No, this could not be thread safe, in some situations.
I see at least two reasons.
1. It will depend on the static array content.
If you use some non-reference counted types (like
double, integer, bytes, shortstring), there won't be any issue in most case (at least if data is read/only).
But if you use some reference-counted types (like
string, interface, or a nested dynamic array), you'll have to take care of thread safety.
TMyType1: array[0..1] of integer; // thread-safe on reading
TMyType2: array[0..1] of string; // may be confusing
Additional note: if your
string is in fact shared among some sub-parts of the static array, you could have the reference count be confused. Unless you explicitly call
UniqueString() for each one (inside a critical section, I suspect). For an array of
integer, you won't have this issue.
2. It will depend on the access concurrency
Read access should be thread safe, even for reference counted type, but concurrent write may be confusing. For a
string, you may have GPF issues in some random cases, especially on a multi-core CPU.
Some safe implementation may be:
- Use critical sections (smaller as possible, to reduce overhead) or other protection structures;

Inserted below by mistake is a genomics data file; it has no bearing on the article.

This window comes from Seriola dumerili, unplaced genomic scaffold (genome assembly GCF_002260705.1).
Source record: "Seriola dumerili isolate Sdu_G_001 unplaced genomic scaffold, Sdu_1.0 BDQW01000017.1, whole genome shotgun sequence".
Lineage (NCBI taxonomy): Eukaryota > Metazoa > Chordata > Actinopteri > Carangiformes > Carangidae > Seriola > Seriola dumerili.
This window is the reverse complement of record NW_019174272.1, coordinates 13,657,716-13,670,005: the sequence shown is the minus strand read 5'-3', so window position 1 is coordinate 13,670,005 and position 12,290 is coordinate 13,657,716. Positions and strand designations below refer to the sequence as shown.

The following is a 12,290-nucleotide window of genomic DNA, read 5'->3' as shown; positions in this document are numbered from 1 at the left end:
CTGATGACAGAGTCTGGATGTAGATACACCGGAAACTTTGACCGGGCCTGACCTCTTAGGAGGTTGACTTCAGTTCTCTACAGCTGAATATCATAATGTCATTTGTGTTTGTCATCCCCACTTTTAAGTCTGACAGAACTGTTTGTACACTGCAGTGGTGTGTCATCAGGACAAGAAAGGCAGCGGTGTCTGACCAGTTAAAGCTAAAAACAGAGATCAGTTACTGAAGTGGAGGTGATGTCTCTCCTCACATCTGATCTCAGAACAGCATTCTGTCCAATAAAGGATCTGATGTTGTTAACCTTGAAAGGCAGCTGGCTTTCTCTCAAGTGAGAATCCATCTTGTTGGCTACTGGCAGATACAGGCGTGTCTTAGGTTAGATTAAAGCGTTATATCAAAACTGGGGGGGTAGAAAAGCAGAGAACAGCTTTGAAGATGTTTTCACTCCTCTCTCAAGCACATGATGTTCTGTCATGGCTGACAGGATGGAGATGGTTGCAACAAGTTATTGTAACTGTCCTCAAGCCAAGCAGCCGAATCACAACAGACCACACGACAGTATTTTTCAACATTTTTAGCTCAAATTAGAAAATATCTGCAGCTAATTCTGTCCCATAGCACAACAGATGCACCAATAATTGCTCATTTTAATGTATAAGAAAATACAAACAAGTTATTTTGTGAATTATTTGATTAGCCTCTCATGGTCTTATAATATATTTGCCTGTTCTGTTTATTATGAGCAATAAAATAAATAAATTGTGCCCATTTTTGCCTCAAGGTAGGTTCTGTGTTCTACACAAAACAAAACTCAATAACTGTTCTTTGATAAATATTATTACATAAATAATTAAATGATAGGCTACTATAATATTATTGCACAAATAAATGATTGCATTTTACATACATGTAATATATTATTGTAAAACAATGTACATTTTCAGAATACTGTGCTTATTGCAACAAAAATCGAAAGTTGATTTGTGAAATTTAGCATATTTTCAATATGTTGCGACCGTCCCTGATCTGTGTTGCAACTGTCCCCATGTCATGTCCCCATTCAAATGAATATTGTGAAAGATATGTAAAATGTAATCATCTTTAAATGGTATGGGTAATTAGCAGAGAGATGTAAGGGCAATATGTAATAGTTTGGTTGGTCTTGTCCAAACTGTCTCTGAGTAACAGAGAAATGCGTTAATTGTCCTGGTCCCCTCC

- Use Copy-On-Write or a private per-thread copy of the content, to be sure;
- Latest note (not about safety, but performance): Sharing an array among multiple CPUs may lead into performance penalties due to cache synchronization between CPUs. Performance is sometimes much better when you use separated arrays, ensuring their L1 caching window won't be shared among CPUs.
Be aware that such issues may be a nightmare to debug, on client side: multi-thread concurrency issues may occur randomly, and are very difficult to track. The safer, the better, unless you have explicit and proven performance issues.
Additional note: For your specific case of static array of double, with sub-part of the array accessed by one thread only, it is thread-safe. But there is no absolute rule of thread safeness in all situations, even for a static array. As soon as you use some reference-counted types, or some pointers, you may have random issues.